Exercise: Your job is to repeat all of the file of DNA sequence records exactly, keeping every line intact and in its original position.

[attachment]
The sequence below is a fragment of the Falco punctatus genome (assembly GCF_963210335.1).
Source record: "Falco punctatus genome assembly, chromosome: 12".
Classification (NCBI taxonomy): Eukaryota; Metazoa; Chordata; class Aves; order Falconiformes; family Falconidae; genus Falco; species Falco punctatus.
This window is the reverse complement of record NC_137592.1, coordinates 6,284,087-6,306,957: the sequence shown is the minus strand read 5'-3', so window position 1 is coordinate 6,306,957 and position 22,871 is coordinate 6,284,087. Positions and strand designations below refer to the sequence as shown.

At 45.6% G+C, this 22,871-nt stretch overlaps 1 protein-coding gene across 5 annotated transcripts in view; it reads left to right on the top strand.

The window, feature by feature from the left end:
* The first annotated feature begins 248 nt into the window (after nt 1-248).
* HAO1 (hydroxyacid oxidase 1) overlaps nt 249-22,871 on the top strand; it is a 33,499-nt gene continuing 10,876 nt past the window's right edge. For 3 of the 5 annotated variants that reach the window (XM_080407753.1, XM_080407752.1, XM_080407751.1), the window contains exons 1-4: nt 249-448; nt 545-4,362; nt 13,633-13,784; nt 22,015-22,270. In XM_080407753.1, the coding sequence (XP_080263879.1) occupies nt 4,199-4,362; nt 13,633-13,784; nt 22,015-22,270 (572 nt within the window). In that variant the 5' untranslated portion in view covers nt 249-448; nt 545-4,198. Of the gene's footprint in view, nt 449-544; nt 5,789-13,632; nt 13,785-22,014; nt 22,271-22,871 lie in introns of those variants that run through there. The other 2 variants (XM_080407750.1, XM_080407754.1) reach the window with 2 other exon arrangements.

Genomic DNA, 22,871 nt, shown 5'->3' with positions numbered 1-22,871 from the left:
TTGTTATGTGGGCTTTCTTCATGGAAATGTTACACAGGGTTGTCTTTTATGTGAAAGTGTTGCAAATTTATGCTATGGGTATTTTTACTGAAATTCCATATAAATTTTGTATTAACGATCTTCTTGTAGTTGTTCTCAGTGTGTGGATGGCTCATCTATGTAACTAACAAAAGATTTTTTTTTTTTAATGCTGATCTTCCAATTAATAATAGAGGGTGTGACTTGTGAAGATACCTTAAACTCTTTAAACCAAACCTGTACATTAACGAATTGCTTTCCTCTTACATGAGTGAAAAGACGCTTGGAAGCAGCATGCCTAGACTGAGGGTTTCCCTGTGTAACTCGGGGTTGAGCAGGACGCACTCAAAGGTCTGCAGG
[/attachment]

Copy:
The sequence below is a fragment of the Falco punctatus genome (assembly GCF_963210335.1).
Source record: "Falco punctatus genome assembly, chromosome: 12".
Classification (NCBI taxonomy): Eukaryota; Metazoa; Chordata; class Aves; order Falconiformes; family Falconidae; genus Falco; species Falco punctatus.
This window is the reverse complement of record NC_137592.1, coordinates 6,284,087-6,306,957: the sequence shown is the minus strand read 5'-3', so window position 1 is coordinate 6,306,957 and position 22,871 is coordinate 6,284,087. Positions and strand designations below refer to the sequence as shown.

At 45.6% G+C, this 22,871-nt stretch overlaps 1 protein-coding gene across 5 annotated transcripts in view; it reads left to right on the top strand.

The window, feature by feature from the left end:
* The first annotated feature begins 248 nt into the window (after nt 1-248).
* HAO1 (hydroxyacid oxidase 1) overlaps nt 249-22,871 on the top strand; it is a 33,499-nt gene continuing 10,876 nt past the window's right edge. For 3 of the 5 annotated variants that reach the window (XM_080407753.1, XM_080407752.1, XM_080407751.1), the window contains exons 1-4: nt 249-448; nt 545-4,362; nt 13,633-13,784; nt 22,015-22,270. In XM_080407753.1, the coding sequence (XP_080263879.1) occupies nt 4,199-4,362; nt 13,633-13,784; nt 22,015-22,270 (572 nt within the window). In that variant the 5' untranslated portion in view covers nt 249-448; nt 545-4,198. Of the gene's footprint in view, nt 449-544; nt 5,789-13,632; nt 13,785-22,014; nt 22,271-22,871 lie in introns of those variants that run through there. The other 2 variants (XM_080407750.1, XM_080407754.1) reach the window with 2 other exon arrangements.

Genomic DNA, 22,871 nt, shown 5'->3' with positions numbered 1-22,871 from the left:
TTGTTATGTGGGCTTTCTTCATGGAAATGTTACACAGGGTTGTCTTTTATGTGAAAGTGTTGCAAATTTATGCTATGGGTATTTTTACTGAAATTCCATATAAATTTTGTATTAACGATCTTCTTGTAGTTGTTCTCAGTGTGTGGATGGCTCATCTATGTAACTAACAAAAGATTTTTTTTTTTTAATGCTGATCTTCCAATTAATAATAGAGGGTGTGACTTGTGAAGATACCTTAAACTCTTTAAACCAAACCTGTACATTAACGAATTGCTTTCCTCTTACATGAGTGAAAAGACGCTTGGAAGCAGCATGCCTAGACTGAGGGTTTCCCTGTGTAACTCGGGGTTGAGCAGGACGCACTCAAAGGTCTGCAGG